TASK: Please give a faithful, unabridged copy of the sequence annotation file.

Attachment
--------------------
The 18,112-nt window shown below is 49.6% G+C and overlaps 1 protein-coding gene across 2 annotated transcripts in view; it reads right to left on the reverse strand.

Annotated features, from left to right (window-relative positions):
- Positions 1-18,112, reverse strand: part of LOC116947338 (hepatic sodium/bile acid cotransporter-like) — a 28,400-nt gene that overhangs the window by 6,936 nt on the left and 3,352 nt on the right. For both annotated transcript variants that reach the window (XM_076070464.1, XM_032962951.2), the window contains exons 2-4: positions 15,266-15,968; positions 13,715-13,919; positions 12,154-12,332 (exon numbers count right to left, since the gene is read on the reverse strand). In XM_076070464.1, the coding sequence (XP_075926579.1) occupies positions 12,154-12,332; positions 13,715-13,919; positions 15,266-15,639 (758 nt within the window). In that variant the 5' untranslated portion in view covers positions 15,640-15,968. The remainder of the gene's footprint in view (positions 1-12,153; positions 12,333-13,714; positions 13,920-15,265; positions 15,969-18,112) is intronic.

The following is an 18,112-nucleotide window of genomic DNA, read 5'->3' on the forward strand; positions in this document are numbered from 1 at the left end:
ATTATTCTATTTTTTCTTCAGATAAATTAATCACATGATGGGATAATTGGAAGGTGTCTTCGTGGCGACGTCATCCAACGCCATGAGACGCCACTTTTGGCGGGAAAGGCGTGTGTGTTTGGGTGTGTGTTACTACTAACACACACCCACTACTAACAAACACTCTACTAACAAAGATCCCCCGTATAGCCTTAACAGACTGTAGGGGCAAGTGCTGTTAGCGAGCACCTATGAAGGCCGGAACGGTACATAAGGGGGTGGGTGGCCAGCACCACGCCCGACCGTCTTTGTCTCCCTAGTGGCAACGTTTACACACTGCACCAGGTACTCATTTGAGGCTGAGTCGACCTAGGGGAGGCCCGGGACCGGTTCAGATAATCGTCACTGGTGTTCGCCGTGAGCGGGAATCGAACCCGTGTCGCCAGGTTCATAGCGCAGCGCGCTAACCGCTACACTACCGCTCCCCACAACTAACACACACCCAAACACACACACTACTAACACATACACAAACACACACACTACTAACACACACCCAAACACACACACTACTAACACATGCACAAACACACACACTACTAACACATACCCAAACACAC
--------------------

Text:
The 18,112-nt window shown below is 49.6% G+C and overlaps 1 protein-coding gene across 2 annotated transcripts in view; it reads right to left on the reverse strand.

Annotated features, from left to right (window-relative positions):
- Positions 1-18,112, reverse strand: part of LOC116947338 (hepatic sodium/bile acid cotransporter-like) — a 28,400-nt gene that overhangs the window by 6,936 nt on the left and 3,352 nt on the right. For both annotated transcript variants that reach the window (XM_076070464.1, XM_032962951.2), the window contains exons 2-4: positions 15,266-15,968; positions 13,715-13,919; positions 12,154-12,332 (exon numbers count right to left, since the gene is read on the reverse strand). In XM_076070464.1, the coding sequence (XP_075926579.1) occupies positions 12,154-12,332; positions 13,715-13,919; positions 15,266-15,639 (758 nt within the window). In that variant the 5' untranslated portion in view covers positions 15,640-15,968. The remainder of the gene's footprint in view (positions 1-12,153; positions 12,333-13,714; positions 13,920-15,265; positions 15,969-18,112) is intronic.

The following is an 18,112-nucleotide window of genomic DNA, read 5'->3' on the forward strand; positions in this document are numbered from 1 at the left end:
ATTATTCTATTTTTTCTTCAGATAAATTAATCACATGATGGGATAATTGGAAGGTGTCTTCGTGGCGACGTCATCCAACGCCATGAGACGCCACTTTTGGCGGGAAAGGCGTGTGTGTTTGGGTGTGTGTTACTACTAACACACACCCACTACTAACAAACACTCTACTAACAAAGATCCCCCGTATAGCCTTAACAGACTGTAGGGGCAAGTGCTGTTAGCGAGCACCTATGAAGGCCGGAACGGTACATAAGGGGGTGGGTGGCCAGCACCACGCCCGACCGTCTTTGTCTCCCTAGTGGCAACGTTTACACACTGCACCAGGTACTCATTTGAGGCTGAGTCGACCTAGGGGAGGCCCGGGACCGGTTCAGATAATCGTCACTGGTGTTCGCCGTGAGCGGGAATCGAACCCGTGTCGCCAGGTTCATAGCGCAGCGCGCTAACCGCTACACTACCGCTCCCCACAACTAACACACACCCAAACACACACACTACTAACACATACACAAACACACACACTACTAACACACACCCAAACACACACACTACTAACACATGCACAAACACACACACTACTAACACATACCCAAACACAC